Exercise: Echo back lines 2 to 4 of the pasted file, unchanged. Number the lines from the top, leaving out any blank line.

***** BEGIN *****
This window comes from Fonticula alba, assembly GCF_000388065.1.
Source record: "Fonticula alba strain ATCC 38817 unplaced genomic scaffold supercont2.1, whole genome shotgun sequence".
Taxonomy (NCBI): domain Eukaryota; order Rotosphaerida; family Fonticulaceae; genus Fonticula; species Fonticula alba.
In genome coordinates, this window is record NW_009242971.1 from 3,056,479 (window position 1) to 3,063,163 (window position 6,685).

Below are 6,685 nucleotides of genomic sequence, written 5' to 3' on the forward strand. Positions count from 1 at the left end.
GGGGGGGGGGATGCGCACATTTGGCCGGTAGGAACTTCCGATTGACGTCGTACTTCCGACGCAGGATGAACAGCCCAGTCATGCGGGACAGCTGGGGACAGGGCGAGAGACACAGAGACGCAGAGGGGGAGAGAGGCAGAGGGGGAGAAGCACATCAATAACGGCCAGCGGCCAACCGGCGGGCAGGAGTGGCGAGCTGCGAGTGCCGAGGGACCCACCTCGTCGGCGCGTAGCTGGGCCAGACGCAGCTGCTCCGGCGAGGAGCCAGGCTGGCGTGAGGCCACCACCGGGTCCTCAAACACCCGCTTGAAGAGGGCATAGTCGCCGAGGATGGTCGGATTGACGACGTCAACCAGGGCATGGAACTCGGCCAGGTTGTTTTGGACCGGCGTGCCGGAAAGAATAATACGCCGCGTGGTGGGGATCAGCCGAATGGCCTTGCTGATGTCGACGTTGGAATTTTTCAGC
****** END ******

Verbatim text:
Source record: "Fonticula alba strain ATCC 38817 unplaced genomic scaffold supercont2.1, whole genome shotgun sequence".
Taxonomy (NCBI): domain Eukaryota; order Rotosphaerida; family Fonticulaceae; genus Fonticula; species Fonticula alba.
In genome coordinates, this window is record NW_009242971.1 from 3,056,479 (window position 1) to 3,063,163 (window position 6,685).